May 15, 2015 | | Agriculture


Wheat plot

This year's wheat crop has had to have nine lives in order to survive to this point. The stressors for this year's crop have been many including: winter-kill, drought, insects, various rusts, and mosaic diseases. The rains came late as well, leaving the wheat shorter than normal. Even though the wheat is short, and many issues have been against it, the wheat still has a chance in many places to make a decent harvest. The individual wheat varieties are responding in various ways to the different stressors that have been present this year. This is one major reason ...

May 10, 2015 | | Agriculture


Clinton J, Hammeke joins Membership of American Angus Association

Clinton J. Hammeke, Great Bend, is a new member of the American Angus Association®, reports Bryce Schumann, CEO of the national breed organization headquartered in Saint Joseph, Mo.

May 10, 2015 | | Agriculture


NRCS extends comment period for Agricultural Conservation Easement program interim rule

Natural Resources Conservation Service (NRCS) Chief Jason Weller recently announced that the U.S. Department of Agriculture (USDA) will extend the deadline to provide public comment on the Agricultural Conservation Easement Program's (ACEP) interim rule until May 28.

May 10, 2015 | | Agriculture


The Drought’s Over, Right?

The last part of April and the beginning of May certainly brought a change in the weather pattern. An unsettled weather pattern with heavy rains, hail, strong winds and even tornados brought much needed moisture and as this is written the end of this week is looking unsettled. As is common with this pattern, while most all areas received rain, totals have ranged from around an inch or less to close to ten inches for some. On average it appears most of the area two to three inches or more. This helps but the area is still under the average ...

May 10, 2015 | Dr. Victor L. Martin | Agriculture


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Articles by Section - Agriculture


Another weather and agriculture column

This column is being written Friday so hopefully the promised rainfall has occurred by the time you read this. One last column, hopefully, for a ...

April 21, 2018 | Dr. Victor L. Martin | Agriculture


Wheat freeze

The weekend of April 14-16 brought, once again, cold temperatures that have potential to cause freeze injury to the 2018 wheat crop. Factors that influence ...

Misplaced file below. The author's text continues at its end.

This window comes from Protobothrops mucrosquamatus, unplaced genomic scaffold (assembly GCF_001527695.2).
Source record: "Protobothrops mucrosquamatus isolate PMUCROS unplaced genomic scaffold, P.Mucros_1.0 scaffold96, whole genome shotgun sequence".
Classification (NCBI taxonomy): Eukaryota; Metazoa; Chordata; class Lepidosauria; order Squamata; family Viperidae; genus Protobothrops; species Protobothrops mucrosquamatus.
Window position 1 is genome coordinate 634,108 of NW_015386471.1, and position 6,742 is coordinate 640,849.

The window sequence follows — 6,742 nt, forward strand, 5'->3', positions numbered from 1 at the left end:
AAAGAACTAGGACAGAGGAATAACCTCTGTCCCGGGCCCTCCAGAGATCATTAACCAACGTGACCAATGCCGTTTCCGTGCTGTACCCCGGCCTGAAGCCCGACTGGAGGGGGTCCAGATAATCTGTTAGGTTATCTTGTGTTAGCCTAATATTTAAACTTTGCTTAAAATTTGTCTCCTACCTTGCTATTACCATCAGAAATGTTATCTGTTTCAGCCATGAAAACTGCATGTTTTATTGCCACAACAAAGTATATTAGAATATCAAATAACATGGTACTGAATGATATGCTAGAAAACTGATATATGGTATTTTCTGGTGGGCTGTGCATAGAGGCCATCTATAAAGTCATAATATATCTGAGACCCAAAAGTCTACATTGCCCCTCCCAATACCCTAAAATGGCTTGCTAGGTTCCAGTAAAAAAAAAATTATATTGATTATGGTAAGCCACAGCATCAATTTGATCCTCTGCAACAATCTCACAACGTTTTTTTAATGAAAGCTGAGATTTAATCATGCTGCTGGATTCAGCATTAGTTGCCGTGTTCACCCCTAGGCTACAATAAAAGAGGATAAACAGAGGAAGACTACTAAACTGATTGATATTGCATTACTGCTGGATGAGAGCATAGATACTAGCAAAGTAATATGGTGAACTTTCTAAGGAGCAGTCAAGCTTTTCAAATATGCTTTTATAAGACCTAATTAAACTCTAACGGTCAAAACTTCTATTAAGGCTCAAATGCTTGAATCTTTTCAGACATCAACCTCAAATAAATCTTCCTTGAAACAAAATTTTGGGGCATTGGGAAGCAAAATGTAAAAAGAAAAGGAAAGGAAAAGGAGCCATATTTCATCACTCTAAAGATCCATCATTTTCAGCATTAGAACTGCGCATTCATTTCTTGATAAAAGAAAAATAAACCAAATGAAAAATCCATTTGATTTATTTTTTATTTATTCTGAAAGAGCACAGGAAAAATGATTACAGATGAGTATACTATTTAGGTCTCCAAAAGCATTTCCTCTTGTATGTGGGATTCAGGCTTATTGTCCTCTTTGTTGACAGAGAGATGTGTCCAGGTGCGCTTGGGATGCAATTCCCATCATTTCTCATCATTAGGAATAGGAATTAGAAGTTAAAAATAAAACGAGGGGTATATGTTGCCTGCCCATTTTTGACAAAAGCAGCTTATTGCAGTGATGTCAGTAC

April 21, 2018 | Alicia Boor | Agriculture


Critical thinking

Lack of understanding and critical thinking on the part of some in the environmental movement has compromised their effectiveness as self-appointed protector and guardian of ...

April 21, 2018 | John Schlageck, Kansas Farm Bureau | Agriculture


Controlling henbit

Spring is here even though Mother Nature does not always seem to agree. The trees are beginning to leaf out, flowers are beginning to bloom ...

April 14, 2018 | Tribune Staff | Agriculture


Summer crops and the weather

No changes to report on the drought front except that there are indications the La Nina seems to be weakening and that could eventually lead ...

April 14, 2018 | Dr. Victor L. Martin | Agriculture


The importance of a preemergence herbicide program for row crops

Difficult weeds, especially glyphosate-resistant weeds, are controlled most consistently with soil-applied herbicides which kill germinating seeds/seedlings. Much of the resistance to glyphosate has developed ...

April 14, 2018 | Stacy Campbell | Agriculture


Treat this old world right

When it comes to protecting the land and improving the environment, farmers continue to lead the way and do their part. As this nation celebrates ...

April 14, 2018 | John Schlageck, Kansas Farm Bureau | Agriculture


Summer crops and winter wheat

The drought hasn't lessened with the area in extreme drought and the outlook isn't promising. As if that wasn't enough to worry ...

April 07, 2018 | Dr. Victor L. Martin | Agriculture


Small farms finding success with specialty crops and agritourism

For Joe and Jay Schwinn, learning how to make farming profitable was so easy, and so successful, that it was like taking candy from a ...

April 07, 2018 | By Tom Parker | Agriculture


Control grassy sandbur

Lately, I have been getting a lot of calls into the office about weed control, mainly grassy sandburs. If you had sandburs last year, now ...

April 07, 2018 | Alicia Boor | Agriculture


Remembering a prairie fire

Just a few days ago, the smell and sight of spring burning in this region of Kansas evoked this childhood memory...

April 07, 2018 | John Schlageck, Kansas Farm Bureau | Agriculture